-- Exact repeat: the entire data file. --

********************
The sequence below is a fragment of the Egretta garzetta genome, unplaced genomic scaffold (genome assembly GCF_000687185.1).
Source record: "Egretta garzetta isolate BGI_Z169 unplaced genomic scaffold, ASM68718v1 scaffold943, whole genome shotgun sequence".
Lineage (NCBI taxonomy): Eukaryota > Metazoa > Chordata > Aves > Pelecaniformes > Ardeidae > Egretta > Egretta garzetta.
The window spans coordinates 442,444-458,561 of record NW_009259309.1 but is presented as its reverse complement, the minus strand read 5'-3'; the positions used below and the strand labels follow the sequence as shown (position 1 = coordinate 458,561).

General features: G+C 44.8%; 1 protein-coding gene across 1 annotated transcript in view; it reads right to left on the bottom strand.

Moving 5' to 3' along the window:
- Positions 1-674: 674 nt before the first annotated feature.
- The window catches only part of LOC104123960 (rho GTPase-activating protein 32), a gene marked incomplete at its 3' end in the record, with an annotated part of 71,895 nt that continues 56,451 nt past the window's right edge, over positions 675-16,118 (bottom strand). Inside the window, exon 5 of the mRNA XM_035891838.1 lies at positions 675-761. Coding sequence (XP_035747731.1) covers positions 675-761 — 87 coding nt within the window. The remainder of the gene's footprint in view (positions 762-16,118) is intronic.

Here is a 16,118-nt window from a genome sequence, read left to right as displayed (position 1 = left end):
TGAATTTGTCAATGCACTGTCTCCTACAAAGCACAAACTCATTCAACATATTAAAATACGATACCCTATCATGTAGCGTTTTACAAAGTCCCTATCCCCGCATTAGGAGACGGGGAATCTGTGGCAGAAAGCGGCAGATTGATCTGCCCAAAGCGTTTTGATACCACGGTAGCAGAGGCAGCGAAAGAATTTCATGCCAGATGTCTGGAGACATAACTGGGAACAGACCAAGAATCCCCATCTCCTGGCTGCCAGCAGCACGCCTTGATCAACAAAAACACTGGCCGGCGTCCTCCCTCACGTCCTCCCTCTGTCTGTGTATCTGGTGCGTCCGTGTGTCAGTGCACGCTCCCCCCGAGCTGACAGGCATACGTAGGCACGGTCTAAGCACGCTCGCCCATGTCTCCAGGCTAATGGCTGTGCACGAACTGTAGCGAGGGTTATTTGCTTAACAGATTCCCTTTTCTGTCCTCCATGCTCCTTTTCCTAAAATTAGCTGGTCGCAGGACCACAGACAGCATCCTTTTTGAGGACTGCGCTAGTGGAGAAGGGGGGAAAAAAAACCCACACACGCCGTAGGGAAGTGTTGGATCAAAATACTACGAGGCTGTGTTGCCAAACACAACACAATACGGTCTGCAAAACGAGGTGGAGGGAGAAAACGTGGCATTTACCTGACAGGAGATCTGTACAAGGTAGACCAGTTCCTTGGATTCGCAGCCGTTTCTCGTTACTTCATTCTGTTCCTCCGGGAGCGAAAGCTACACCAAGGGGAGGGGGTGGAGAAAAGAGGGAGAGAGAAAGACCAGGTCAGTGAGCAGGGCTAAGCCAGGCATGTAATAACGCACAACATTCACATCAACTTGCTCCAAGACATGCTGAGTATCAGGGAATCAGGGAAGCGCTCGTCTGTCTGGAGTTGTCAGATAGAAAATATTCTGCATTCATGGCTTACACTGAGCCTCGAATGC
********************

The sequence below is a fragment of the Egretta garzetta genome, unplaced genomic scaffold (genome assembly GCF_000687185.1).
Source record: "Egretta garzetta isolate BGI_Z169 unplaced genomic scaffold, ASM68718v1 scaffold943, whole genome shotgun sequence".
Lineage (NCBI taxonomy): Eukaryota > Metazoa > Chordata > Aves > Pelecaniformes > Ardeidae > Egretta > Egretta garzetta.
The window spans coordinates 442,444-458,561 of record NW_009259309.1 but is presented as its reverse complement, the minus strand read 5'-3'; the positions used below and the strand labels follow the sequence as shown (position 1 = coordinate 458,561).

General features: G+C 44.8%; 1 protein-coding gene across 1 annotated transcript in view; it reads right to left on the bottom strand.

Moving 5' to 3' along the window:
- Positions 1-674: 674 nt before the first annotated feature.
- The window catches only part of LOC104123960 (rho GTPase-activating protein 32), a gene marked incomplete at its 3' end in the record, with an annotated part of 71,895 nt that continues 56,451 nt past the window's right edge, over positions 675-16,118 (bottom strand). Inside the window, exon 5 of the mRNA XM_035891838.1 lies at positions 675-761. Coding sequence (XP_035747731.1) covers positions 675-761 — 87 coding nt within the window. The remainder of the gene's footprint in view (positions 762-16,118) is intronic.

Here is a 16,118-nt window from a genome sequence, read left to right as displayed (position 1 = left end):
TGAATTTGTCAATGCACTGTCTCCTACAAAGCACAAACTCATTCAACATATTAAAATACGATACCCTATCATGTAGCGTTTTACAAAGTCCCTATCCCCGCATTAGGAGACGGGGAATCTGTGGCAGAAAGCGGCAGATTGATCTGCCCAAAGCGTTTTGATACCACGGTAGCAGAGGCAGCGAAAGAATTTCATGCCAGATGTCTGGAGACATAACTGGGAACAGACCAAGAATCCCCATCTCCTGGCTGCCAGCAGCACGCCTTGATCAACAAAAACACTGGCCGGCGTCCTCCCTCACGTCCTCCCTCTGTCTGTGTATCTGGTGCGTCCGTGTGTCAGTGCACGCTCCCCCCGAGCTGACAGGCATACGTAGGCACGGTCTAAGCACGCTCGCCCATGTCTCCAGGCTAATGGCTGTGCACGAACTGTAGCGAGGGTTATTTGCTTAACAGATTCCCTTTTCTGTCCTCCATGCTCCTTTTCCTAAAATTAGCTGGTCGCAGGACCACAGACAGCATCCTTTTTGAGGACTGCGCTAGTGGAGAAGGGGGGAAAAAAAACCCACACACGCCGTAGGGAAGTGTTGGATCAAAATACTACGAGGCTGTGTTGCCAAACACAACACAATACGGTCTGCAAAACGAGGTGGAGGGAGAAAACGTGGCATTTACCTGACAGGAGATCTGTACAAGGTAGACCAGTTCCTTGGATTCGCAGCCGTTTCTCGTTACTTCATTCTGTTCCTCCGGGAGCGAAAGCTACACCAAGGGGAGGGGGTGGAGAAAAGAGGGAGAGAGAAAGACCAGGTCAGTGAGCAGGGCTAAGCCAGGCATGTAATAACGCACAACATTCACATCAACTTGCTCCAAGACATGCTGAGTATCAGGGAATCAGGGAAGCGCTCGTCTGTCTGGAGTTGTCAGATAGAAAATATTCTGCATTCATGGCTTACACTGAGCCTCGAATGC